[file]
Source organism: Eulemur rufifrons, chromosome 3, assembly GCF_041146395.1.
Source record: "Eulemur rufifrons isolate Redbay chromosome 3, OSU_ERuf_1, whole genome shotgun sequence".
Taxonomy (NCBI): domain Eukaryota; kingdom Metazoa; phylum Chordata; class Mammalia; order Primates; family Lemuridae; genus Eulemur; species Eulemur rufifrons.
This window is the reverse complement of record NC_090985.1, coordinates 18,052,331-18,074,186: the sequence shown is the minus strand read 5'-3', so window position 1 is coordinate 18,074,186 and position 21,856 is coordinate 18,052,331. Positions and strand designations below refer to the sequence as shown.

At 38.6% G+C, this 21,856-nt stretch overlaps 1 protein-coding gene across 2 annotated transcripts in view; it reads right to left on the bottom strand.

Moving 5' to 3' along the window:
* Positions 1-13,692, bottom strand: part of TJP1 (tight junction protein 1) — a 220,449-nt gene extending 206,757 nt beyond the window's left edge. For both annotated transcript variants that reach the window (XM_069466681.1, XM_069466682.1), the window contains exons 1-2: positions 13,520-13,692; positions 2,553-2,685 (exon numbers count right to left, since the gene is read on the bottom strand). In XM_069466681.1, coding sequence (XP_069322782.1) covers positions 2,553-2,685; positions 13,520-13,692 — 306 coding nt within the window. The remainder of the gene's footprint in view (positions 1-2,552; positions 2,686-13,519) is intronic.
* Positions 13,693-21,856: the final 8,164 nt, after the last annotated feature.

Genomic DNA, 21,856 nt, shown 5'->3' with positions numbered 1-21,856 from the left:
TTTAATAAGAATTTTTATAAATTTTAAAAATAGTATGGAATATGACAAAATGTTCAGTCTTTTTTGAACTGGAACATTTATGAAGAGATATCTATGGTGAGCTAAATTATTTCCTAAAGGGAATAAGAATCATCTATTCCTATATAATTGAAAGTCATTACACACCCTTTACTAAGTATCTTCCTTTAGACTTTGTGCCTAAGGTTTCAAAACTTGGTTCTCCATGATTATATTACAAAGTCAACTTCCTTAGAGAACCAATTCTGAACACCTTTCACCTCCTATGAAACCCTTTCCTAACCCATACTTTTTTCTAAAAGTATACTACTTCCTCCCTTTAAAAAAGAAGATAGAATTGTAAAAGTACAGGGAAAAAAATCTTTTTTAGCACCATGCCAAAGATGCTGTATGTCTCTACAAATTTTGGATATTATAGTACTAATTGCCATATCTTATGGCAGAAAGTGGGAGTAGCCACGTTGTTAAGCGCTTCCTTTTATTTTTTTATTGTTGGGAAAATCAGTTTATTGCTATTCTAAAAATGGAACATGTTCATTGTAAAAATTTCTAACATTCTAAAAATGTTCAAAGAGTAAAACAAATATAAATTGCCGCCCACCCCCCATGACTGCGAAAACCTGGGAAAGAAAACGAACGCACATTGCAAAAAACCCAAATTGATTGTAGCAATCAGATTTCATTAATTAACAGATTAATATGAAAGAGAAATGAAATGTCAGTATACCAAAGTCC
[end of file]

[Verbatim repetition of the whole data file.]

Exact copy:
Source organism: Eulemur rufifrons, chromosome 3, assembly GCF_041146395.1.
Source record: "Eulemur rufifrons isolate Redbay chromosome 3, OSU_ERuf_1, whole genome shotgun sequence".
Taxonomy (NCBI): domain Eukaryota; kingdom Metazoa; phylum Chordata; class Mammalia; order Primates; family Lemuridae; genus Eulemur; species Eulemur rufifrons.
This window is the reverse complement of record NC_090985.1, coordinates 18,052,331-18,074,186: the sequence shown is the minus strand read 5'-3', so window position 1 is coordinate 18,074,186 and position 21,856 is coordinate 18,052,331. Positions and strand designations below refer to the sequence as shown.

At 38.6% G+C, this 21,856-nt stretch overlaps 1 protein-coding gene across 2 annotated transcripts in view; it reads right to left on the bottom strand.

Moving 5' to 3' along the window:
* Positions 1-13,692, bottom strand: part of TJP1 (tight junction protein 1) — a 220,449-nt gene extending 206,757 nt beyond the window's left edge. For both annotated transcript variants that reach the window (XM_069466681.1, XM_069466682.1), the window contains exons 1-2: positions 13,520-13,692; positions 2,553-2,685 (exon numbers count right to left, since the gene is read on the bottom strand). In XM_069466681.1, coding sequence (XP_069322782.1) covers positions 2,553-2,685; positions 13,520-13,692 — 306 coding nt within the window. The remainder of the gene's footprint in view (positions 1-2,552; positions 2,686-13,519) is intronic.
* Positions 13,693-21,856: the final 8,164 nt, after the last annotated feature.

Genomic DNA, 21,856 nt, shown 5'->3' with positions numbered 1-21,856 from the left:
TTTAATAAGAATTTTTATAAATTTTAAAAATAGTATGGAATATGACAAAATGTTCAGTCTTTTTTGAACTGGAACATTTATGAAGAGATATCTATGGTGAGCTAAATTATTTCCTAAAGGGAATAAGAATCATCTATTCCTATATAATTGAAAGTCATTACACACCCTTTACTAAGTATCTTCCTTTAGACTTTGTGCCTAAGGTTTCAAAACTTGGTTCTCCATGATTATATTACAAAGTCAACTTCCTTAGAGAACCAATTCTGAACACCTTTCACCTCCTATGAAACCCTTTCCTAACCCATACTTTTTTCTAAAAGTATACTACTTCCTCCCTTTAAAAAAGAAGATAGAATTGTAAAAGTACAGGGAAAAAAATCTTTTTTAGCACCATGCCAAAGATGCTGTATGTCTCTACAAATTTTGGATATTATAGTACTAATTGCCATATCTTATGGCAGAAAGTGGGAGTAGCCACGTTGTTAAGCGCTTCCTTTTATTTTTTTATTGTTGGGAAAATCAGTTTATTGCTATTCTAAAAATGGAACATGTTCATTGTAAAAATTTCTAACATTCTAAAAATGTTCAAAGAGTAAAACAAATATAAATTGCCGCCCACCCCCCATGACTGCGAAAACCTGGGAAAGAAAACGAACGCACATTGCAAAAAACCCAAATTGATTGTAGCAATCAGATTTCATTAATTAACAGATTAATATGAAAGAGAAATGAAATGTCAGTATACCAAAGTCC